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7.9.01

I don't think I've mentioned this here before, but I'm in the process of reading the entire Bible. I've been going along at a pace of about a book a week, which brings me to Jonah this week. It's been interesting at times to get a perspective on the entire work, instead of just hearing the highlights in church.

The biggest surprise has been the Old Testament prophets. I had been under the impression from the New Testament that they mostly talked about the coming of the Messiah. But in reality it's page after page about how God is going to lay the smackdown on Israel and Judah for their sinful ways, and send them into exile in Babylon for a while. The Messiah stuf has to be in there somewhere, because people were expecting a Messiah when Jesus showed up. But it's buried under the dissertations on how God's wrath will soon fall on his people.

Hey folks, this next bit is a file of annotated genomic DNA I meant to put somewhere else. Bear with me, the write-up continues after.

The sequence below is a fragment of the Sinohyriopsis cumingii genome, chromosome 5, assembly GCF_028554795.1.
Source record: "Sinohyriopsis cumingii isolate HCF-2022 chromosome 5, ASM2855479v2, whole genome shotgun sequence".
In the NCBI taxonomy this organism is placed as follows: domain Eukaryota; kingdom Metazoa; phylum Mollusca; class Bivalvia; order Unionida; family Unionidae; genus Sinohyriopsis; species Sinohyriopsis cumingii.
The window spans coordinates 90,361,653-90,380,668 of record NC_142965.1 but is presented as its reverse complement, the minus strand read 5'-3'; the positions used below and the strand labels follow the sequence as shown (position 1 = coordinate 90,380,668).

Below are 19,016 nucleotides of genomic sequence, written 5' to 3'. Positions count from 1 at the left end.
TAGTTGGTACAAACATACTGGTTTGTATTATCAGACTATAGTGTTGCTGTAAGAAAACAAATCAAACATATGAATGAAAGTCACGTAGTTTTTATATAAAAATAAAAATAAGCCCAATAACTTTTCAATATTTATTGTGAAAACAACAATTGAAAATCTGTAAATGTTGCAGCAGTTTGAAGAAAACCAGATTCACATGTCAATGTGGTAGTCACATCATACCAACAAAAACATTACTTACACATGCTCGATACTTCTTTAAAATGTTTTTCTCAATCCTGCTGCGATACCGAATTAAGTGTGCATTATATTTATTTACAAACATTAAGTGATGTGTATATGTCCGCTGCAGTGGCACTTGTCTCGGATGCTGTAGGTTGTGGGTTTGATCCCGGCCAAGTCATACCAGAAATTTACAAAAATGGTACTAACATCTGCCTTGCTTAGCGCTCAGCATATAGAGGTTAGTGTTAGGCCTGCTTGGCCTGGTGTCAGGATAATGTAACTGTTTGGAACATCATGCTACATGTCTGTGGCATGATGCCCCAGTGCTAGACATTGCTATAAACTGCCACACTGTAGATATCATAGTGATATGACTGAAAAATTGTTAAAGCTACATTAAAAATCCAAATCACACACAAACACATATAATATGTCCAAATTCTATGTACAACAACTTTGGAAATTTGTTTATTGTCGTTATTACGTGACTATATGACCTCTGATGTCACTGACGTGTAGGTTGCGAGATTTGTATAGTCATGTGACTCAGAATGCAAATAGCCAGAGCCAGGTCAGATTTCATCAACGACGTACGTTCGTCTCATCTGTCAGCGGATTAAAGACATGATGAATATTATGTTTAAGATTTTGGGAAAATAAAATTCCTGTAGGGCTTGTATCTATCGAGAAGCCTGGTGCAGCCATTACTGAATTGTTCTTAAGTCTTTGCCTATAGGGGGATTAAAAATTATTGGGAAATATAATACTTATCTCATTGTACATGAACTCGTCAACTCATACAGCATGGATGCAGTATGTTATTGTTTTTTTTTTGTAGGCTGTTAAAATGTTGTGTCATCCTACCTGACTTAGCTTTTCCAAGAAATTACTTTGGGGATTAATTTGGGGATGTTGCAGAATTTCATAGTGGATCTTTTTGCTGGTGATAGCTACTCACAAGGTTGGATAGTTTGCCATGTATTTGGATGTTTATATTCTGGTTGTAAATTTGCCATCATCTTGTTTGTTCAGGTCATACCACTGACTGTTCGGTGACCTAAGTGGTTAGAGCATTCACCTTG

This leads me to my next observation: If I were God's editor, I'd send Him back to do a rewrite. I already mentioned the redundancy of harping on how God is going to destroy Israel and Judah (but then never giving a full account of the actual exile, so as to be able to compare and see how well the prophecies were fulfilled). And I don't get why we need Samuel-Kings and Chronicles, since they tell the same story (albeit with different versions of how Saul died) without really adding much in the way of unique detail or perspective from one to the other. In fact, they mostly refer us for the interesting stuff to other books, which, according to the footnotes, have been lost for good. At this point I'm pretty well convinced that the Biblical infallibility proposition is wrong. This is not to say that I don't think there's a lot of merit to the Bible and what it says about humanity. I just think that assuming that the Bible is either perfect or complete, or accepting things solely on the authority of the Bible is dangerous.

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